Clinical Notes : Cardiovascular Disease

119. Palpitations





Palpitation is an uncomfortable awareness of the heart rhythm. ​

Tereminology used in this guideline

  • Palpitation

    • the uncomfortable awareness of the heart rhythm:

      • normal palpitations occur with exercise, emotion, and stress or, after taking substances that increase adrenergic activity or decrease vagal activity 

      • abnormal palpitations may occur for no reason and may be fast or strong-and-slow. Palpitations may point to cardiac arrhythmia; however, many people who have rhythm disturbances will not have palpitations, instead they will experience syncope, shock, and chest pain 

      • the symptom can cause distress to the patient

        • despite this anxiety the majority of palpitations are not associated with dysrhythmia, and of the ones found to be arrhythmias, many of these are benign in nature. Less than 1 in 2 cases of palpitations are cardiac in nature 

      • Identifying the difference between a benign and significant dysrhythmia presenting as palpitations is achievable through careful history-taking and assessment of the 12-lead electrocardiography (ECG)

  • Syncope

    • a sudden but brief loss of consciousness that is caused by inadequate blood supply to the brain.

      • recovery is spontaneous and rapidly complete

      • ayncope is common, disabling, and possibly associated with sudden cardiac death

  • Vertigo

    • a hallucination of movement of the environment about the patient, or of the patient with respect to the environment.

      • is not synonymous with dizziness

      • may be central (due to a disorder of the brainstem or the cerebellum) or peripheral (due to a disorder in the inner ear or the 8th cranial nerve).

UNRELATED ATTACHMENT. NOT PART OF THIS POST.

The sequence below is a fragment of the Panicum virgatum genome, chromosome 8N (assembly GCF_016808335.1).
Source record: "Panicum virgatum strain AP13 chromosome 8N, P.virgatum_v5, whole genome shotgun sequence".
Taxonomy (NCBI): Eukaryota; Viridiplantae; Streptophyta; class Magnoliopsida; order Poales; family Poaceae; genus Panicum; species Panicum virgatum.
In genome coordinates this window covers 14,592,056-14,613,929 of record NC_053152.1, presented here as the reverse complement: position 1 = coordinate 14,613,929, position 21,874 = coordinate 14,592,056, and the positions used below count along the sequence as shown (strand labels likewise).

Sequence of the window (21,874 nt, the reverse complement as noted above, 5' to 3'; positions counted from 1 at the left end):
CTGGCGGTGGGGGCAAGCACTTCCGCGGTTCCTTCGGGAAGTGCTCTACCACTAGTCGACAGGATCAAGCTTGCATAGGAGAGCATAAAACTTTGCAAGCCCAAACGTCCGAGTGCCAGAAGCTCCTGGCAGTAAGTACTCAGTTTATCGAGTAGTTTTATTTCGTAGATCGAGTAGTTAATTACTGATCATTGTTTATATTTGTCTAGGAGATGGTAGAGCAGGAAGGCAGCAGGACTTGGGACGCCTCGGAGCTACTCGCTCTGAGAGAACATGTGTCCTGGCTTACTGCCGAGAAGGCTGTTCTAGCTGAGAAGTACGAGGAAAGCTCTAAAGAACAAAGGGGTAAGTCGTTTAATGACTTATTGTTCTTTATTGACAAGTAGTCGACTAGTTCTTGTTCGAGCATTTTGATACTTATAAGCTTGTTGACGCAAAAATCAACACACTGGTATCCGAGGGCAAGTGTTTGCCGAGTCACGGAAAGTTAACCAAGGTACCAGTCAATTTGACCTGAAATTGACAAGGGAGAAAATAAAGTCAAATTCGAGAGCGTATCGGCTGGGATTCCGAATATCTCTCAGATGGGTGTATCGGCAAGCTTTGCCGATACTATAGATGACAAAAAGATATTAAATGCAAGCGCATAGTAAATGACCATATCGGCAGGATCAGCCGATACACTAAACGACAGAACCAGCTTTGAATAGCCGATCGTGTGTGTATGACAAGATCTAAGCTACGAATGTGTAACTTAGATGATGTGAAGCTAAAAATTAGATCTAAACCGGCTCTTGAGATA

• ear, nose, and throat review prior to cardiac review is recommended,unless associated with palpitations or chest pain 



  • What does the patient mean? 

    • Patient's own definition

      • ’Palpitations’ does not necessarily indicate cardiac dysrhythmia but an unusual pounding sensation.

      • hence people presenting in primary care generally use this term correctly but in its broadest sense, and the clinician must ascertain exactly what they mean.

      • palpitations are a symptom and are not necessarily arrhythmia—sometimes the patient could be referring to a different issue, such as chest discomfort 

    • The heart rate at the time of palpitations

      • asking the patient to tap the heartbeat with their hands can help further clarify the rate and also give an idea about regularity:

        • regular palpitations are more likely to be an arrhythmia than irregular ones.

        • brief irregularities such as missed beats, fluttering sensations, or extra beats, are often caused by ectopy


  • Exact description

    • duration and frequency of palpitations

    • impact on the patient’s life 

    • circumstances during which palpitations occur: 

      • does it happen when the patient is at rest or does it happen during activity? 

      • can it be brought on by swallowing cold food or drinks? 

      • can it be stopped by coughing or breath holding?

        • coughing can sometimes be found in atrial flutter

        • breath holding could suggest an Atrioventricular Nodal Re-entrant Tachycardia


  • Associated features 

    • Syncope

      • syncope can be the only symptom of arrhythmia.

      • associated pre-syncopal symptoms or loss of consciousness 

      • recurrent unexplained syncope

      • syncope occurring during exercise/exertion

      • injury due to syncope 

    • Dyspnoea

      • can be a sign of tachydysrhythmia

      • can be a sign of cardiac decompensation such as in atrial fibrillation with a rapid ventricular release

    • Chest pain

      • can be the due to underlying coronary disease

      • a rapid heart rate can cause chest discomfort even when the heart is structurally normal 


  • Contributing factors

    • Anxiety

      • often associated with palpitations and fluttering in the chest.